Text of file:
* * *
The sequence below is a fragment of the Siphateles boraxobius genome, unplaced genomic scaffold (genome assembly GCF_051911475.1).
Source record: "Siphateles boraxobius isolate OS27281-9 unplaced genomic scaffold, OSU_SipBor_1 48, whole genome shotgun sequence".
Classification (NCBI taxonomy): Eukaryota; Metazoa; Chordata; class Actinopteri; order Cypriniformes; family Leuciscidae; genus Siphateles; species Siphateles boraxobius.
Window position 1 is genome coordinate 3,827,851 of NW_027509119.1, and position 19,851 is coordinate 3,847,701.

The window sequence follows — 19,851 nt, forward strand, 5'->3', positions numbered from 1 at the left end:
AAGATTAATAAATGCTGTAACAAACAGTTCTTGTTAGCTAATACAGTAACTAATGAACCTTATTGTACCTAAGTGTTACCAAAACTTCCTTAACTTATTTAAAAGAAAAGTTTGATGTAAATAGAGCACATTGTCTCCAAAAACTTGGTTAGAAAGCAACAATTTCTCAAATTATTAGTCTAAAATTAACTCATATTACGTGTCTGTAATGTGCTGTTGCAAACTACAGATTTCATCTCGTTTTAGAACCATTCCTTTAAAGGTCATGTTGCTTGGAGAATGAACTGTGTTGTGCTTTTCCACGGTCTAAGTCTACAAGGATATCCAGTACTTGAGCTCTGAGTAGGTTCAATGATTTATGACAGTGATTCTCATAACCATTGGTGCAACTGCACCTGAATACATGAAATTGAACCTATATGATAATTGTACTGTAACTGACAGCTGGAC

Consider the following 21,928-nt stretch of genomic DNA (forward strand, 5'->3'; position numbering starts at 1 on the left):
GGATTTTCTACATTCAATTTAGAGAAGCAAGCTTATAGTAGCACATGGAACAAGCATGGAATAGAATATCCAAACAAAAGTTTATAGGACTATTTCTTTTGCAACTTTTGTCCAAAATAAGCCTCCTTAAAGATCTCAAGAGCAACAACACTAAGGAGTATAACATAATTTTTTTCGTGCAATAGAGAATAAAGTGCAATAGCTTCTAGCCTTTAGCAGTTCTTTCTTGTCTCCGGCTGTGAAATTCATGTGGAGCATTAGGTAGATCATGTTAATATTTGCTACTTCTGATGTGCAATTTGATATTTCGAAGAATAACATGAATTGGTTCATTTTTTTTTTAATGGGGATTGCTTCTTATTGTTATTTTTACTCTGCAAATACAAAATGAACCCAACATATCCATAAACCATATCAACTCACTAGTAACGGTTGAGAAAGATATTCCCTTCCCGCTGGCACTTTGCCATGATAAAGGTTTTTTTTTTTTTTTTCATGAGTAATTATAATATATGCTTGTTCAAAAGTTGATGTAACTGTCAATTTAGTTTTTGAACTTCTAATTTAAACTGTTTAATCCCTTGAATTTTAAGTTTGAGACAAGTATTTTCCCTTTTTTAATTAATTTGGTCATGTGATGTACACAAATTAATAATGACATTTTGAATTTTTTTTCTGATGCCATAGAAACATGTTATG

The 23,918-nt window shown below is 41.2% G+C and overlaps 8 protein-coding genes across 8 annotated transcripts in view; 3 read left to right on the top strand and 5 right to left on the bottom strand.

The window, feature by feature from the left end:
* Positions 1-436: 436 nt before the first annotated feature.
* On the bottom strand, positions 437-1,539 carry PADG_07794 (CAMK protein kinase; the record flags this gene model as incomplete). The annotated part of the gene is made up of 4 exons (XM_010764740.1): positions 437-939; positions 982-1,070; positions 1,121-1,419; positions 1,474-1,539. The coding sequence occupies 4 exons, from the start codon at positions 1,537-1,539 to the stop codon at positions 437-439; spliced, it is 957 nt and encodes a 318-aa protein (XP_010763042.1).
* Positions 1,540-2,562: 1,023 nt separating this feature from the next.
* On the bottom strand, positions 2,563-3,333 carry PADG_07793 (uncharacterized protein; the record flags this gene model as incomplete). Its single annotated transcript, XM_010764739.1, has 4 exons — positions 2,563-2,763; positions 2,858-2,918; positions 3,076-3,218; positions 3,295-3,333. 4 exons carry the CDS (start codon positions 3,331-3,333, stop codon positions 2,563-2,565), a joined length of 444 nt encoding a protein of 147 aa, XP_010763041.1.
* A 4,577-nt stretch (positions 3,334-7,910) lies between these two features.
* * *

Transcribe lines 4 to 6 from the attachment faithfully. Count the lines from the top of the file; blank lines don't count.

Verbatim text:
Window position 1 is genome coordinate 3,827,851 of NW_027509119.1, and position 19,851 is coordinate 3,847,701.

The window sequence follows — 19,851 nt, forward strand, 5'->3', positions numbered from 1 at the left end:
AAGATTAATAAATGCTGTAACAAACAGTTCTTGTTAGCTAATACAGTAACTAATGAACCTTATTGTACCTAAGTGTTACCAAAACTTCCTTAACTTATTTAAAAGAAAAGTTTGATGTAAATAGAGCACATTGTCTCCAAAAACTTGGTTAGAAAGCAACAATTTCTCAAATTATTAGTCTAAAATTAACTCATATTACGTGTCTGTAATGTGCTGTTGCAAACTACAGATTTCATCTCGTTTTAGAACCATTCCTTTAAAGGTCATGTTGCTTGGAGAATGAACTGTGTTGTGCTTTTCCACGGTCTAAGTCTACAAGGATATCCAGTACTTGAGCTCTGAGTAGGTTCAATGATTTATGACAGTGATTCTCATAACCATTGGTGCAACTGCACCTGAATACATGAAATTGAACCTATATGATAATTGTACTGTAACTGACAGCTGGAC